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Timeline Analysis

Timeline analysis workshop

Bringing together project participants to reflect jointly on the challenges, successes and lessons from the project is valuable for the project team to identify the causes of tensions, frictions or different understandings among the research project team and stakeholders. The timeline method provides an opportunity to do this. Depending on the length of the project and the number of participants it will take between 2 to 4 hours to run a timeline workshop.
 
A timeline analysis involves someone collecting information on project events over the life of the project and constructing a draft timeline as a starting point for discussion. The draft timeline is then shared at a participant workshop, or during interviews. It is important to get involvement from all workshop participants as people will remember different events. The aim is to gain agreement by all participants on the key events during the life of the project. Participants then identify key moments, highs and lows within the project, and moments of friction. Events which appear to be interpreted differently are important to focus on and discuss. Discussing these differences of interpretation will provide insights into the causes of conflicts that may have never been expressed.
 
The completed timeline can help the project manager to prioritise sources of tension among the project team and stakeholders and make choices about follow-up steps, based on what has been discussed.

Conducting a timeline

Pre-workshop or interview:

  • Work with a key project person to establish/identify:
  • The start point of the project (this is often pre-funding)
  • Key activities or events that occurred to date (or for the duration of the project)

During an interview

  • Have the timeline typed up on a one pager (using A3 paper might be easier than A4) (and/or possibly have a laptop that you can input as you go)
  • Explain to the interviewee that a base timeline has been drafted and key events identified. Ask them to:
  1. Check the accuracy of the base timeline 
  2. Have they got any key events to add 
  3. Identify where they felt critical points on the timeline occurred
    • key moments of success  
    • key challenges within the project
    • high and low points in the project 
    • points of friction or tension. 
       
  • As the interviewee talks they (or interviewer) adds this information into the timeline.
  • Record the discussion either as notes or audio recording the conversation.
  • Pose the reflective question to the interviewee “If you were to draft a set of recommendations for another group embarking on a similar project, what would you recommend in terms of key actions to take to ensure success?”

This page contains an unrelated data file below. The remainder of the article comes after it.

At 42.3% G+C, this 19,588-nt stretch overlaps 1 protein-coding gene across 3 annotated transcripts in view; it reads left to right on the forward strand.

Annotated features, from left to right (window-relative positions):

• Record the discussion.
  • For each subsequent interview use the updated version.

During a workshop

  • Write the timeline up on A1 paper hung on the wall (or using a sticky wall) where the complete timeline can be viewed. 
  • Make the timeline as interactive as possible with pictures that link to the key events identified included on the timeline.
  • The facilitator or key participant who drafted the timeline should talk the timeline through to the rest of the group.   Ensure that this is just a presentation of events, not an analysis of these events. Do this by telling the story. E.g. “this happened… and then this…and then this…”
  • Participants make notes during the story of any key event that was missing
  • Once the timeline has been presented, work through the group with each participant suggesting one idea (written on a post-it) and place this up onto the wall/timeline.
  • Review the complete story again once this has been done.
  • Place participants into pairs to discuss the following four items and have them write their ideas on post-it notes (one idea per post-it).
  • What were the key moments?
  • What were the highs? Why
  • What were the lows? Why?
  • When was their friction? Why?
  • Have someone recording notes through this discussion to collect the details described – or back up with audio recording. 
  • Pose the reflective question to the group “If you were to draft a set of recommendations for another group embarking on a similar project, what would you recommend in terms of key actions to take to ensure success?
 
Capture the answers on post-it notes and put these up on the wall.
 
Note: This technique has been adapted from van Mierlo et al’s (2010) paper ‘Reflexive Monitoring in Action: a guide for monitoring system innovation projects.'
 

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